Understanding 457 Plans

Updated: Oct. 6, 2020, 2:24 p.m.

A 457 is a type of employer-sponsored tax-advantaged retirement account available to state and local government employees, as well as certain (usually highly paid) nonprofit employees. Plans may allow employees to defer up to 100% of their income, and employers may make contributions to these accounts as well.

For those lucky enough to have access to 457 plans, this type of account can be an excellent retirement savings vehicle. In addition to high contribution limits, account holders can use them in conjunction with other tax-advantaged accounts to supercharge their savings.

How Does a 457 Plan Work?

A 457 plan is a lot like a 401(k) plan, except for state and local government employees, and for employees of qualified nonprofits. Employees can elect to defer some of their salary from their paychecks, and that money is put into an investment account in their name.

There are two types of 457 plans. The 457(b) is most common, allowing both participant and plan sponsor contributions. It’s chiefly the plan available to state and local government employees. The 457(f) is available only for highly compensated employees, and only the plan sponsor can make contributions.

Nongovernmental 457 plans face additional restrictions. While governmental 457 accounts can be rolled over into practically any other type of retirement account, money deferred into a nongovernmental 457 plan cannot be rolled over into another retirement account unless it’s another nongovernmental 457 plan.

Additionally, non-governmental 457 accounts are technically the employer’s property until the employee withdraws funds. That means those funds are available to its general creditors in the event of litigation or bankruptcy. Governmental 457 accounts are held in individual trusts similarly to a 401(k).

457 Contribution Limits

The basic 457(b) plan contribution limit for 2020 is $19,500. This limit includes both employee and employer contributions.

Participants age 50 or older may be allowed to make catch-up contributions. The standard catch-up contribution for 2020 is $6,500, bringing the total limit to $26,000.

Certain plans may allow for a special catch-up contribution. The plan may permit participants in their last three years before retirement to contribute either twice the annual contribution limit ($39,000 in 2020) or the basic limit plus the amount of basic limit the participant didn’t use in prior years, whichever is lesser. Participants cannot use the special catch-up contribution limit in conjunction with the standard catch-up contribution.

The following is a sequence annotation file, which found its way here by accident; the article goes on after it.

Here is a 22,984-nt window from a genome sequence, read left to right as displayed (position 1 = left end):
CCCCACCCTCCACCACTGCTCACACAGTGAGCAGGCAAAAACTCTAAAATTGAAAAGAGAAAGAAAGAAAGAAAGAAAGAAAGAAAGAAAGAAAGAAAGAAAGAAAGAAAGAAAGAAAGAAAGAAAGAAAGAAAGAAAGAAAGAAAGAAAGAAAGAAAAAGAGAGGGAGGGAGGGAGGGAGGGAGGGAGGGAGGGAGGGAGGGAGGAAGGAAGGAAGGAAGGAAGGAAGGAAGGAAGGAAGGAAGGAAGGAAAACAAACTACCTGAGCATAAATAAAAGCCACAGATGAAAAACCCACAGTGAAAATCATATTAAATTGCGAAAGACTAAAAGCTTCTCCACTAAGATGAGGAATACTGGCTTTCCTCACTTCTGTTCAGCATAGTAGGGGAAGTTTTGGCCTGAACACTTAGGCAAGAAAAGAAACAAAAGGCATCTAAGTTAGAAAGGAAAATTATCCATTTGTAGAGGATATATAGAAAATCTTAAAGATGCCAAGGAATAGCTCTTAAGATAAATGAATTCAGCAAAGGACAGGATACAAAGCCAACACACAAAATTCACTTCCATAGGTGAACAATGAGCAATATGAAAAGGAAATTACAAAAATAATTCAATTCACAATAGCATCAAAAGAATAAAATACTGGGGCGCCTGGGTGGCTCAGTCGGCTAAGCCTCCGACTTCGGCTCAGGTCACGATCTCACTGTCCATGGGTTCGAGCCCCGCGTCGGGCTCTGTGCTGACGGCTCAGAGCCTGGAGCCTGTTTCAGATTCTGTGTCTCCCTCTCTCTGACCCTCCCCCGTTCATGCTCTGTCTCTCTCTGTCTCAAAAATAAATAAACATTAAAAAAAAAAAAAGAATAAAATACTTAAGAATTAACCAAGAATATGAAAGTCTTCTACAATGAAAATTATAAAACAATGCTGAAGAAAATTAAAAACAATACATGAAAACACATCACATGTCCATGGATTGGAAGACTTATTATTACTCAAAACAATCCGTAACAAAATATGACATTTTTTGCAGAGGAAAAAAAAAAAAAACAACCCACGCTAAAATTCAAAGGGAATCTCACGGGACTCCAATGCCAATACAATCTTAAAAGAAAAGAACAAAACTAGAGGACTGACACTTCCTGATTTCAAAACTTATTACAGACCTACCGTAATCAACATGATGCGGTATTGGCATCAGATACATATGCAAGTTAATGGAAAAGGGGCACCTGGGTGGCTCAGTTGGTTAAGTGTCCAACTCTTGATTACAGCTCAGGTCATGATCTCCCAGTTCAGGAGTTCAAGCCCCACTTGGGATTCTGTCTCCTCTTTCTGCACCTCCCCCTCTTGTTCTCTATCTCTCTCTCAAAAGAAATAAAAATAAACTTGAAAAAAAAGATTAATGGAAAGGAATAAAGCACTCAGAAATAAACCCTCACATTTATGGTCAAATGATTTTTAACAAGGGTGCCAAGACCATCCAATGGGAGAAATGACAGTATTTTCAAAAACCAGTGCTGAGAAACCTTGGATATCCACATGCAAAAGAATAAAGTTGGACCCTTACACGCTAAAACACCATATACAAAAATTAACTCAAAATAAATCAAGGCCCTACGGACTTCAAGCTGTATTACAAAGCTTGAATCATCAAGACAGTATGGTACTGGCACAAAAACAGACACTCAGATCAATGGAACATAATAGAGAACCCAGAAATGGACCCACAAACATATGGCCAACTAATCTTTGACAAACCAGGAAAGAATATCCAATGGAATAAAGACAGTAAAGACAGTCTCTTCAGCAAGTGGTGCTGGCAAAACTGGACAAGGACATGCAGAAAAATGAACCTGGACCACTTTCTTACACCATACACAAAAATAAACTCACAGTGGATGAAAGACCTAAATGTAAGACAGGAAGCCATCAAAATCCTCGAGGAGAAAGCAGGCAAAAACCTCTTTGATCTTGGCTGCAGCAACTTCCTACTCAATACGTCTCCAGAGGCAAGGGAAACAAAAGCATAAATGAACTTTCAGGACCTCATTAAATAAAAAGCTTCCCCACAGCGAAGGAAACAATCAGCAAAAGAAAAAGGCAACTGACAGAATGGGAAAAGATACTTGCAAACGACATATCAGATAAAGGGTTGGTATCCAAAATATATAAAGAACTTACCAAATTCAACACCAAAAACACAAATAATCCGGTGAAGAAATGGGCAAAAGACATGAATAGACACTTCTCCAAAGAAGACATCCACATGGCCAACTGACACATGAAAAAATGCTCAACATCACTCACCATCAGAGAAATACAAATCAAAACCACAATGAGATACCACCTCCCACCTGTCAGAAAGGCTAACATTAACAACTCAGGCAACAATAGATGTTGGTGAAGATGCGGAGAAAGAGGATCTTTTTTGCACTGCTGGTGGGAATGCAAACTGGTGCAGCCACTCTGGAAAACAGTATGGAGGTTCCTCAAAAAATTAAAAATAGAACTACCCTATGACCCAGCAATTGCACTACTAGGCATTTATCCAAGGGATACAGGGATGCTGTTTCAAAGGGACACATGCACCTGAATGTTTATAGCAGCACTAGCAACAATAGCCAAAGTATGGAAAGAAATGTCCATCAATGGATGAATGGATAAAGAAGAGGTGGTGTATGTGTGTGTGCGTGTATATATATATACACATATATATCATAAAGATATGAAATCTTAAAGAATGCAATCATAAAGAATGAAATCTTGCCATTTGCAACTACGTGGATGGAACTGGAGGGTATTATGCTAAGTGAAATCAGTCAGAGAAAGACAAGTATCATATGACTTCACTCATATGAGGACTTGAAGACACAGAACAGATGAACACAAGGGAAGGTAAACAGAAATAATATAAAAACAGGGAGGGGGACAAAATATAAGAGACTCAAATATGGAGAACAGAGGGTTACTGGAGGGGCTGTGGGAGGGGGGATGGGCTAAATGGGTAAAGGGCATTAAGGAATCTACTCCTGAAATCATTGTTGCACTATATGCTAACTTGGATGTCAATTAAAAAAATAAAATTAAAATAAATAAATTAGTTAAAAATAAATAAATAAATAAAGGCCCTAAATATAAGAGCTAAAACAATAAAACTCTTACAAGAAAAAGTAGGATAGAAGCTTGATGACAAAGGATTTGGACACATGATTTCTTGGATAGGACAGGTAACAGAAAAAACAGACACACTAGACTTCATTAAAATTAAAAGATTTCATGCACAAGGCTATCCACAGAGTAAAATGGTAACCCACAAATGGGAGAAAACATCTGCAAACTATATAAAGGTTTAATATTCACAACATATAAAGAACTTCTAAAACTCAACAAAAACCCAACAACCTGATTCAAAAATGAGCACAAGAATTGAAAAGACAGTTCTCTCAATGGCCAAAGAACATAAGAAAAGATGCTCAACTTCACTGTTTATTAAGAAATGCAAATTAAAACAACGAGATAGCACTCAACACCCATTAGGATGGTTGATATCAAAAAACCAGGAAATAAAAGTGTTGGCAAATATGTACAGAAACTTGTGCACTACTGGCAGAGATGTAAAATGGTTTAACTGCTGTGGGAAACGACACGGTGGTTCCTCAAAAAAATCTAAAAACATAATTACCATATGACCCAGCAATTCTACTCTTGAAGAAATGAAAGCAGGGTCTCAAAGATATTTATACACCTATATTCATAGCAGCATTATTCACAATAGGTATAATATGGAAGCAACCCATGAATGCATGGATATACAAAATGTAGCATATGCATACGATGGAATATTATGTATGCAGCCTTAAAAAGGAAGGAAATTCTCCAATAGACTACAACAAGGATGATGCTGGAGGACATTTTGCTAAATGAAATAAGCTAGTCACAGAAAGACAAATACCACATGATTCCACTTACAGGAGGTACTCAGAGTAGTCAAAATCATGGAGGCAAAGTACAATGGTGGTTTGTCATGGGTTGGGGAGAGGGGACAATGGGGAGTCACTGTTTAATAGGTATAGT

A 457(f) plan has no contribution limit, though only plan sponsors can make payments. In order to qualify for the tax deferral, all 457(f) contributions must be subject to “substantial risk of forfeiture.” That means an employee’s claim to those tax-deferred funds is subject to their future performance at the company. For example, if a participant leaves their job before the funds in the 457(f) vest, they won’t keep those funds.

Importantly, 457 plan contributions are not limited by contributions to other employer-sponsored retirement plans. So, if an employer offers both a 457 and another type of retirement plan, such as a 401(k) or 403(b), employees can contribute the maximum to both accounts in the same year ($19,500 each in 2020).

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457 vs 401k and 403b

On the whole, 457(b) plans have a lot in common with 401(k) plans and 403(b) plans. They are all employer-sponsored retirement savings accounts, they have the same basic contribution limits, and they use similar investment accounts in order to secure funds for retirement.

All three retirement accounts also offer Roth options, for people who would rather pay taxes now and withdraw funds tax free.

The biggest difference between a 457(b) plan and accounts like the 401(k) or 403(b) is that employer contributions in the 457(b) plan count toward the same annual contribution limit as employee contributions. Both 401(k) and 403(b) plans have much higher limits when accounting for employer contributions as well as after-tax contributions.

Employer contributions to a 457(b) plan are also subject to FICA tax. Participants in 401(k) and 403(b) plans won’t pay FICA tax on employer contributions since they’re deducted as a business expense on the corporate tax return.

On the plus side, 457(b) plan participants can withdraw funds at any time without penalty. They’ll still owe income tax on withdrawals, but they aren’t subject to the usual 10% early withdrawal penalty.

Also, 457 plans allow independent contractors to participate in employer-sponsored retirement plans. 401(k) and 403(b) plans are limited to employees.